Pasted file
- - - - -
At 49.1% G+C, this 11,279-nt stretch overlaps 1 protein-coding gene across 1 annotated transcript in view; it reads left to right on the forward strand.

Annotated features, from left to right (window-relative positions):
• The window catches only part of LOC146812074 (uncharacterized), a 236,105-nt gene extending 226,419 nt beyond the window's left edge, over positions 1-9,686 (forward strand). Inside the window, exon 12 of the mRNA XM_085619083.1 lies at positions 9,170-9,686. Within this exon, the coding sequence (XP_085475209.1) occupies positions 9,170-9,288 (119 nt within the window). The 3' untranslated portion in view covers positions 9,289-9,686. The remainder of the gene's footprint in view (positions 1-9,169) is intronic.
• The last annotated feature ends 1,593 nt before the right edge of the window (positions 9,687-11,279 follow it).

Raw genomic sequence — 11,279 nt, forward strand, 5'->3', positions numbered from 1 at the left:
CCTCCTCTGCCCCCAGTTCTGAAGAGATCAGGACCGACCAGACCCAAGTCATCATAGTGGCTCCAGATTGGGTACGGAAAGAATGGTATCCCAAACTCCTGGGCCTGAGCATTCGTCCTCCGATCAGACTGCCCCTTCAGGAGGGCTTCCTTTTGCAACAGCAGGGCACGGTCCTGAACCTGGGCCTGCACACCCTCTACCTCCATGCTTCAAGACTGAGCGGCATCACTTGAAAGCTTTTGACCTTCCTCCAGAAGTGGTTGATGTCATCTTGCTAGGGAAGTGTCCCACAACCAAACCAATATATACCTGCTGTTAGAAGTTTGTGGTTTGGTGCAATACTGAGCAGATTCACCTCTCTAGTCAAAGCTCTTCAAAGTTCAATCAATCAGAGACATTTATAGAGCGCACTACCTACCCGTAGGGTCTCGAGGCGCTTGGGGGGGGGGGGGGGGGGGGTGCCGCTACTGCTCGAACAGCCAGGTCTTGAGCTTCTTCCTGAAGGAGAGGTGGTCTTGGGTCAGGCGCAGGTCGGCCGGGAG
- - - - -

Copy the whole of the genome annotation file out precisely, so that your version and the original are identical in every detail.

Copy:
At 49.1% G+C, this 11,279-nt stretch overlaps 1 protein-coding gene across 1 annotated transcript in view; it reads left to right on the forward strand.

Annotated features, from left to right (window-relative positions):
• The window catches only part of LOC146812074 (uncharacterized), a 236,105-nt gene extending 226,419 nt beyond the window's left edge, over positions 1-9,686 (forward strand). Inside the window, exon 12 of the mRNA XM_085619083.1 lies at positions 9,170-9,686. Within this exon, the coding sequence (XP_085475209.1) occupies positions 9,170-9,288 (119 nt within the window). The 3' untranslated portion in view covers positions 9,289-9,686. The remainder of the gene's footprint in view (positions 1-9,169) is intronic.
• The last annotated feature ends 1,593 nt before the right edge of the window (positions 9,687-11,279 follow it).

Raw genomic sequence — 11,279 nt, forward strand, 5'->3', positions numbered from 1 at the left:
CCTCCTCTGCCCCCAGTTCTGAAGAGATCAGGACCGACCAGACCCAAGTCATCATAGTGGCTCCAGATTGGGTACGGAAAGAATGGTATCCCAAACTCCTGGGCCTGAGCATTCGTCCTCCGATCAGACTGCCCCTTCAGGAGGGCTTCCTTTTGCAACAGCAGGGCACGGTCCTGAACCTGGGCCTGCACACCCTCTACCTCCATGCTTCAAGACTGAGCGGCATCACTTGAAAGCTTTTGACCTTCCTCCAGAAGTGGTTGATGTCATCTTGCTAGGGAAGTGTCCCACAACCAAACCAATATATACCTGCTGTTAGAAGTTTGTGGTTTGGTGCAATACTGAGCAGATTCACCTCTCTAGTCAAAGCTCTTCAAAGTTCAATCAATCAGAGACATTTATAGAGCGCACTACCTACCCGTAGGGTCTCGAGGCGCTTGGGGGGGGGGGGGGGGGGGGTGCCGCTACTGCTCGAACAGCCAGGTCTTGAGCTTCTTCCTGAAGGAGAGGTGGTCTTGGGTCAGGCGCAGGTCGGCCGGGAG